Environmental, Social & Governance (ESG): Why is it Important to My Business?
ESG (Environmental, Social & Governance) is a term that is used in many different arenas with increasing frequency. There are as many definitions and applications as there are players in the ESG movement.
So, what does ESG mean? Though ESG can mean something different to every organization, one thing is certain: The growing relevance in the corporate, legal, regulatory, investment and political environments make it a trend that cannot be ignored.
Looking at ESG as a strategic framework used to identify, implement and measure corporate objectives and activities helps illustrate why the concept is gaining increased relevance.
Environmental: How behavior impacts the environment
-Examples: Climate Change, Pollution, Waste
Social: Relationship with the people and institutions in the communities where business is done
-Examples: Equality and Diversity, Product Safety, Human Rights
Governance: Internal system used to govern, make decisions and comply with laws and regulations while meeting the needs of external stakeholders
-Examples: Values, Practices, Compensation, Diversity
In short, stakeholders’ value of a business extends beyond the bottom line.
While advocates for social responsibility in conducting business have been around for hundreds of years, the recent upward trend in ESG awareness is being driven by a host of factors that show no signs of abating. As such, corporate scrutiny by regulators, shareholders, financial markets and the legal arena continues to increase.
- The SEC proposed rules mandating ESG disclosures.
- Shareholder activist campaigns with environmental and social objectives doubled in the past five years, according to a recent RBC Capital Markets study.
- The world’s largest asset manager, Blackrock, incorporated ESG performance as a key driver in selecting investments.
- There has been a 51 percent increase in climate-related litigation in the past five years, when compared to the previous five years, according to a database by Columbia Law School and Arnold & Porter.
The enhanced focus on ESG is resulting in positive impacts, including the potential to save money.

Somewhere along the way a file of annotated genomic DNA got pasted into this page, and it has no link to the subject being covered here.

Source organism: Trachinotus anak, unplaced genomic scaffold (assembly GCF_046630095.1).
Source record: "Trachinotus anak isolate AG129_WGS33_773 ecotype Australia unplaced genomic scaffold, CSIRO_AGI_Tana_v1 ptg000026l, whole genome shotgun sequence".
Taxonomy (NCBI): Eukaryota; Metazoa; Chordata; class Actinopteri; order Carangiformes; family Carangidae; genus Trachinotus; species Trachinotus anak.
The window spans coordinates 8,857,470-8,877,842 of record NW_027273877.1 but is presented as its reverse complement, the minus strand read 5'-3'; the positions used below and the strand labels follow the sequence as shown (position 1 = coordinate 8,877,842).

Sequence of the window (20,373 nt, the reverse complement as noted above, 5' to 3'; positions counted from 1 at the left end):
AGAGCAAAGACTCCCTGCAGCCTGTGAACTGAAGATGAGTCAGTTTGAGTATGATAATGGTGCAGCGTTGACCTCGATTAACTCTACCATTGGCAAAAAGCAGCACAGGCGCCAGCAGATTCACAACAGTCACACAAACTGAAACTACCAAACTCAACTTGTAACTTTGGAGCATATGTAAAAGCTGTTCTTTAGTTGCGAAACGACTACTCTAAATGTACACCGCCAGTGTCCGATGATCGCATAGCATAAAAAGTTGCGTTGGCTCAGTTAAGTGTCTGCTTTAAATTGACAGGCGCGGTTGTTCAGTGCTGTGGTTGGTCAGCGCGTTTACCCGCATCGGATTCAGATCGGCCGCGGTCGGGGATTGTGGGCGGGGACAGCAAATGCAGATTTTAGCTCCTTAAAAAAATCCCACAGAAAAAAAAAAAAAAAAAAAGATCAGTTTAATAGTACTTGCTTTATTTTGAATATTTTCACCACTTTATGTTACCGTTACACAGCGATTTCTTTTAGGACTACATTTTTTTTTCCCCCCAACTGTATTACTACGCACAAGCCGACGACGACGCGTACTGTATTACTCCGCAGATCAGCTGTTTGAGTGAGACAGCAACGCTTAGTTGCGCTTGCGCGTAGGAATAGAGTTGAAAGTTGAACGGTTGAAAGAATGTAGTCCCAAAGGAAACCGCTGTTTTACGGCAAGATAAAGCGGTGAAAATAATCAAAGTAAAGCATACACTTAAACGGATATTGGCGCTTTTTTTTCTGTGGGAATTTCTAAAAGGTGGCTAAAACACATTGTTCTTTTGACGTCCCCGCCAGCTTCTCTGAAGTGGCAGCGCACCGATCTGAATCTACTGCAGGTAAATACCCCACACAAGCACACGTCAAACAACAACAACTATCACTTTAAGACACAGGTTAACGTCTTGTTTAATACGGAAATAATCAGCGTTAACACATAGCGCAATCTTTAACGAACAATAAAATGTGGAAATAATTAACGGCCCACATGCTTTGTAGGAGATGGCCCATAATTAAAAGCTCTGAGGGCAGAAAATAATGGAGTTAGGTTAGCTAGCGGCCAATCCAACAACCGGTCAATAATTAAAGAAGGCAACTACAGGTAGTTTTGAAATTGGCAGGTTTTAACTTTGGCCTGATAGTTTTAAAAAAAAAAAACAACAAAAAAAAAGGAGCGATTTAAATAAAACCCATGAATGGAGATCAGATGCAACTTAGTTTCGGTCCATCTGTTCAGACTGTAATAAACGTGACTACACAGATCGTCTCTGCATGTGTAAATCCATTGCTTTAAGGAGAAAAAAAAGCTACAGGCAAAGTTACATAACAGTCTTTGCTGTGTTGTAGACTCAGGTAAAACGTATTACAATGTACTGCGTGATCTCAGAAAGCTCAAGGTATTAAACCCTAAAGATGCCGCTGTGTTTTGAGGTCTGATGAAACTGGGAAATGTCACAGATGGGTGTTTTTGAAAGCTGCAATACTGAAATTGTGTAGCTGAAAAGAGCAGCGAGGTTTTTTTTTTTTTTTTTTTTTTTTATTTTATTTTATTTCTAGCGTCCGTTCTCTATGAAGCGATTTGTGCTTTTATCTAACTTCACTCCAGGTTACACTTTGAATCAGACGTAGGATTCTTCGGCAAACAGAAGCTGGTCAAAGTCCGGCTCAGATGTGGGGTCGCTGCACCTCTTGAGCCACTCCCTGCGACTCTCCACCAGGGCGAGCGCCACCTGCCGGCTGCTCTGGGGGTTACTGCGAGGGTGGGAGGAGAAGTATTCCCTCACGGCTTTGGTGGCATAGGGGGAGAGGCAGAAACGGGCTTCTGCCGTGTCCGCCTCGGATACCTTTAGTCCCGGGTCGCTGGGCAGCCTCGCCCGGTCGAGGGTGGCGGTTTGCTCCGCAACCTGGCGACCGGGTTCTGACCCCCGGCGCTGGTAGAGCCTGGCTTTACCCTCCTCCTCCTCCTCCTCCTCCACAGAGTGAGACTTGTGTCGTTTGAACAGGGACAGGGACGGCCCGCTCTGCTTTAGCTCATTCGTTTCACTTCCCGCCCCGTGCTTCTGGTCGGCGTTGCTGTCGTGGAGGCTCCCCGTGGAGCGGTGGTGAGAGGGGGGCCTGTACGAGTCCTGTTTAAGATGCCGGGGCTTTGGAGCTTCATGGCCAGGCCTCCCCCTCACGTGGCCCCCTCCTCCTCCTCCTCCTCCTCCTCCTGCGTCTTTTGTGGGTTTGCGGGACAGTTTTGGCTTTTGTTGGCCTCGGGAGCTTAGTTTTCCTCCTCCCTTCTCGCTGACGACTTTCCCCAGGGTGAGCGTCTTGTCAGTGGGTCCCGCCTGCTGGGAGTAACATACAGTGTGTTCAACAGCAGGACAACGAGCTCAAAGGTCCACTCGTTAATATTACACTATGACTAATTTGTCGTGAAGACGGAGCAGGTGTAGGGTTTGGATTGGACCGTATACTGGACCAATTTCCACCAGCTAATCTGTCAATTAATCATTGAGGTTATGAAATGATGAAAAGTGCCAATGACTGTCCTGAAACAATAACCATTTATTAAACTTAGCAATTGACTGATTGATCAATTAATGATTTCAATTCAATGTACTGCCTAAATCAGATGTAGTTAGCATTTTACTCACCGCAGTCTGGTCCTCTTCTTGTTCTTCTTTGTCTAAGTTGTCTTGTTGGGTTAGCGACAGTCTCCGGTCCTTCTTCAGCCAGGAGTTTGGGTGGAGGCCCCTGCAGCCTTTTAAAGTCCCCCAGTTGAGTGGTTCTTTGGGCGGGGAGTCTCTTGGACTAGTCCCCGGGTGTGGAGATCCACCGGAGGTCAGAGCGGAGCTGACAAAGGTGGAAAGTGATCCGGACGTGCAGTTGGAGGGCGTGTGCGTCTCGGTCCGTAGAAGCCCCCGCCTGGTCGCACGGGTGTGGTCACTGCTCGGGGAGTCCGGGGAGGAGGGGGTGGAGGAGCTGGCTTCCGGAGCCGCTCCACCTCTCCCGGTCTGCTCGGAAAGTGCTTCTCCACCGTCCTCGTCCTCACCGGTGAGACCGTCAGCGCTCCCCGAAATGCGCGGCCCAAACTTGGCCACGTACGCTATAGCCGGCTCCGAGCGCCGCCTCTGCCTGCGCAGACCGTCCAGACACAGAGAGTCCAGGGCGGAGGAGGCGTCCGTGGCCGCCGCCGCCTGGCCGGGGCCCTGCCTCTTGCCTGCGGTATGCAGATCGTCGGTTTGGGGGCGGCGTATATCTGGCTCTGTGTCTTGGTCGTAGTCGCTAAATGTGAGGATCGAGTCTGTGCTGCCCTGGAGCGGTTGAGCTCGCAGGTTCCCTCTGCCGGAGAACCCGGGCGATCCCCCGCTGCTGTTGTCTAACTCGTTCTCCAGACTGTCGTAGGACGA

For example, governments and suppliers are using ESG performance as a screening tool in awarding contracts, licenses and access to new markets.
ESG scores derived by an independent, third party are factored into selecting and valuing acquisition targets and supply chain partners.
Strategies that reduce energy and raw material consumption result in short-term savings and long-term protection against rising costs. FedEx’s adoption of electric/hybrid engines in 20 percent of their 35,000-vehicle fleet resulted in a 50-million-gallon reduction in fuel consumption. According to an article in the November 2019 McKinsey Quarterly.
However, ESG goes beyond hybrid vehicles. Engagement can run the gamut from hiring a consultant to developing a comprehensive strategic plan and data measurement system, to engaging a law firm to focus on regulatory requirements or forming an internal team to provide recommendations on ESG priorities.
Regardless of the approach taken, it is never too early for a thorough review of key insurance policies to ensure coverage is mitigating these evolving exposures. Oswald Companies can guide you through this process to ensure you are meeting the needs and demands of your stakeholders.
For more information, visit our Property & Casualty page or contact:
Senior Placement Specialist
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